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I just discovered a friend got killed in Viet Nam. While doing a search for a good photo of a T-28 for yesterday’s blog post, near the top of the Wikipedia article was the mention that the first attack-type American aircraft shot down in the Viet Nam war was a T-28 piloted by Lt. Hoa.

“The T-28 Trojan was the first US fixed wing attack aircraft (non-transport type) lost in South Vietnam, during the Vietnam War. Capt. Robert L. Simpson, USAF, Detachment 2A, 1st Air Commando Group, and Lt. Hoa, SVNAF, were shot down by ground fire on August 28, 1962 while flying Close Air Support (CAS). Neither crewman survived.”

It had to be my old classmate whom all of us other student pilots called Hi Ho. He was an exchange student in my flight class, 59-H. He was from Viet Nam, and the only exchange student in my immediate class, but there were a couple of German exchange students in another part of our class, who I didn’t know, and a Turkish one, Lukvut Acktimer (unknown spelling), who was my personal friend.

As things turned out Hi Ho had tangential but very real impact on how my life developed. The critical event with Hi Ho happened about a month after the events in yesterday’s post, John Chard, a hero of Rorke’s Drift and me. In the intervening month I had been transferred from flying T-28’s at Malden Air Base, in Malden, Missouri, to flying T-33 jets at Laredo Air Force Base in Laredo, Texas.

Flying airplanes was surprisingly attuned to my native abilities, (spelling English words has been sacrificed and is near nonexistent). I was the first in my class to solo in T-34s, T-28s and T-33s. My instructor in T-33s was Lt. Noyes and we got along very well and he rated me highly, but because of my excellent performance and the certainty that I would do well in flight school I was chosen to be swapped with Hi Ho, who was doing poorly. Perhaps he was having a language problem, or possibly it was that he wasn’t getting along with his instructor who had been a combat pilot in Korea. I don’t know, but perhaps that was causing a conflict. In any case we were swapped and Captain Hammond became my flight instructor.

Captain Hammond was a fine man in every way, but I was by temperament a liberal intellectual and he was much more a play-it-by-the-rules kind of guy. There was never a single word of conflict between us, but we both knew it was there. Also, there was on my record my little encounter with J. Robert Oppenheimer, a possible Communist, and thus my being directly in conflict with Senator Joe McCarthy, which may have bothered Captain Hammond. In any case we struggled along doing our respective jobs until the last week of flight school when I was unexpectedly moved to another instructor pilot.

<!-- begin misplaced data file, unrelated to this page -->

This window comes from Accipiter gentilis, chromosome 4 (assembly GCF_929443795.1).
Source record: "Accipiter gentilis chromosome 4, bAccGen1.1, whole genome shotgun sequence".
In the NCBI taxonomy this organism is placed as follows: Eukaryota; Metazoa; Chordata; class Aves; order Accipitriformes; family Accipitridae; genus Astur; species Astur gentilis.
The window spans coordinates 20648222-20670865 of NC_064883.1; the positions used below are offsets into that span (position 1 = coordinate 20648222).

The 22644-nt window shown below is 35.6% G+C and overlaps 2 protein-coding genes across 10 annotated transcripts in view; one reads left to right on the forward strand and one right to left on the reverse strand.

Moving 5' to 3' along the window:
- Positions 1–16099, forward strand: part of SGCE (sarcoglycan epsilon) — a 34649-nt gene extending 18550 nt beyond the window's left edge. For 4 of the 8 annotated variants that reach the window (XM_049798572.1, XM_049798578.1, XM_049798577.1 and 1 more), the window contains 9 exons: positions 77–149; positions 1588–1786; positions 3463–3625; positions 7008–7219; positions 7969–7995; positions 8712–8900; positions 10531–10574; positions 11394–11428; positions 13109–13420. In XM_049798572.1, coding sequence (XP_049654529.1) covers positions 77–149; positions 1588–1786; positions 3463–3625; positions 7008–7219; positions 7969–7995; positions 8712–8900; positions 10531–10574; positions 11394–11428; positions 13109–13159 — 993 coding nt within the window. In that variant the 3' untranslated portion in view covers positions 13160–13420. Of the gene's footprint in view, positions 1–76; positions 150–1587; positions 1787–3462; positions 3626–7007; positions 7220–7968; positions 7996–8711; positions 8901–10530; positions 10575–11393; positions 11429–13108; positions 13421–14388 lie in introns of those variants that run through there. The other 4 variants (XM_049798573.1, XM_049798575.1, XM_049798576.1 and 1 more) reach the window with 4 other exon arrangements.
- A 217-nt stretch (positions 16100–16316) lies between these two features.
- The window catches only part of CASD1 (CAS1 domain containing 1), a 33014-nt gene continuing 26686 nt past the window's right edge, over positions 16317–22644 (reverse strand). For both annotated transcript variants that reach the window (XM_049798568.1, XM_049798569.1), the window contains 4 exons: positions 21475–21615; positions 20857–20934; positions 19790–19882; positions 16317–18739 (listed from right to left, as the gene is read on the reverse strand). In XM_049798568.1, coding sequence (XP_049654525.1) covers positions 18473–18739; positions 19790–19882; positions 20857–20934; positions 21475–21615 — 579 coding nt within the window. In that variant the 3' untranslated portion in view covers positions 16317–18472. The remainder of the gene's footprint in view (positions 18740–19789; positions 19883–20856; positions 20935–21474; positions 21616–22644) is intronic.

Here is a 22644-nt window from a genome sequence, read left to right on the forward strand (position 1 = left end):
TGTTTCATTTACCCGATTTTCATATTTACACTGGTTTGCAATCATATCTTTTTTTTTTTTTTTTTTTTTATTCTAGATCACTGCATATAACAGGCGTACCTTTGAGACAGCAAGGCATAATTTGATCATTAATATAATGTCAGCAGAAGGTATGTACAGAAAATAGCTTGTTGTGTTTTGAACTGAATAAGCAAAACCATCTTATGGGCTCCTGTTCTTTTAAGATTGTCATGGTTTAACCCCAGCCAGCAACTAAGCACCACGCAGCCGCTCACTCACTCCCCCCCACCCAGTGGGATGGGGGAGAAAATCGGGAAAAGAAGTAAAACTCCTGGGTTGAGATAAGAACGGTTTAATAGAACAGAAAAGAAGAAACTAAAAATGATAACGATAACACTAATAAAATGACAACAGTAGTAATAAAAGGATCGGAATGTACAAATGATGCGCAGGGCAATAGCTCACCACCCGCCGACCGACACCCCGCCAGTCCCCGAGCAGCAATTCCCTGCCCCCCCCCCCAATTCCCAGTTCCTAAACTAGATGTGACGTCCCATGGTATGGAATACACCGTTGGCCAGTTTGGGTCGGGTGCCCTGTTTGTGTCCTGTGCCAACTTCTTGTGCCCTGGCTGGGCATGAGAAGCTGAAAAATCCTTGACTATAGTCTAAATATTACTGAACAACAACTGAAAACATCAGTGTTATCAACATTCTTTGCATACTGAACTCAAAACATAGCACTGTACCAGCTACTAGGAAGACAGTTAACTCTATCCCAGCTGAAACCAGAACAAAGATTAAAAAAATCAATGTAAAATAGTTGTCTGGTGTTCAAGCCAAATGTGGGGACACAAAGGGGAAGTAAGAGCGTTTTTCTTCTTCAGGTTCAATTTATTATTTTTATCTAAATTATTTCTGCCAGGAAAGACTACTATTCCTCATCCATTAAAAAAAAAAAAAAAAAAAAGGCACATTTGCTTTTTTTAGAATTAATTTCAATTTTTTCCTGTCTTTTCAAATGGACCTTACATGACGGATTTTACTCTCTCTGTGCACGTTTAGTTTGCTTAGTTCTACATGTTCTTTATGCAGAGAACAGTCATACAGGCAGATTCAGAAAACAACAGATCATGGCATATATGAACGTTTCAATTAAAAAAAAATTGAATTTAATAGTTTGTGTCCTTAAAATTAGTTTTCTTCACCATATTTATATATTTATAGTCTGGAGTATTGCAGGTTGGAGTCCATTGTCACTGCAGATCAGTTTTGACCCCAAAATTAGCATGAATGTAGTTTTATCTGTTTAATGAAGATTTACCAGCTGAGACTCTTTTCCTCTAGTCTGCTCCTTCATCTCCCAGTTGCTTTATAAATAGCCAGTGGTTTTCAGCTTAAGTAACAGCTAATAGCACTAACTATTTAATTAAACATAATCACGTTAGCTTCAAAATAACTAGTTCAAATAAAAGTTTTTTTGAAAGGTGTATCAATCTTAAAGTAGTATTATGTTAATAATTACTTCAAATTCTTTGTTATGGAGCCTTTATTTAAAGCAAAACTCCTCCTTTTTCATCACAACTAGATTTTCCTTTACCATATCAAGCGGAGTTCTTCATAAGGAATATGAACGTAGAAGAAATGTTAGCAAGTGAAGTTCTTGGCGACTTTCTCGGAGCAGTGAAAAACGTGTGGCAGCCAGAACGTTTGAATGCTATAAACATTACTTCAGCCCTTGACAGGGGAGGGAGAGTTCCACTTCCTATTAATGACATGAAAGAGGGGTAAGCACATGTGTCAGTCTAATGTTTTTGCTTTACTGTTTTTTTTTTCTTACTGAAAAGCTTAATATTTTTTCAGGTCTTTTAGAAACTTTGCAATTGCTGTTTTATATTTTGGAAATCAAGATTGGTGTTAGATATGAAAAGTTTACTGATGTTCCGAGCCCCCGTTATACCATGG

Unknown to me, Hammond had rated me dead last in the whole of Laredo’s approximately 100 student pilots in officer effectiveness. That was a bit strange because I had the very top scores, or very near the top, in every other thing we were rated on, such as academic scores, physical fitness etc.. In fact I had skewed the scores so much that those near the bottom were in real risk of sliding off the bottom of the rigidly fixed curve and thus being eliminated from flight school. Because of that I was feared and hated by some of the other student pilots. Had I known how well I was doing I would have intentionally brought my scores down a little so everyone else could have done better. Even with the dead last rating by Captain Hammond I was still number six in our total class score.

Unfortunately, for me there were only five fighter pilot assignments and because of the way of the assignment system was designed I was sent to SAC to fly B-47 bombers. But first … I was sent to Stead Air Force base for six weeks of Survival Training where I got top score. I’m not bragging so much as saying I was doing very well in that Air Force setting, but got off on a wrong track because of Captain Hammond, and I was with him because of Hi Ho. Perhaps they did me a big favor because Hi Ho was killed about a year after we graduated, and I had found my way to my home of the next fifty years, Berkeley, California. I still struggle to make the world a better place and our country more resilient. My life totally changed direction when I was expected to use H-bombs when told to do so. That just wasn’t my goal in life, and I have spent the intervening years trying to make the world better and safer, to the exclusion of making money or prestige. So in a very strange way Hi Ho and I swapping instructor pilots fifty-four years ago affected both our lives profoundly.

Sometimes a seeming bad thing turns out to be good or the reverse. There is no replay so it is impossible to know. We just live as best we can.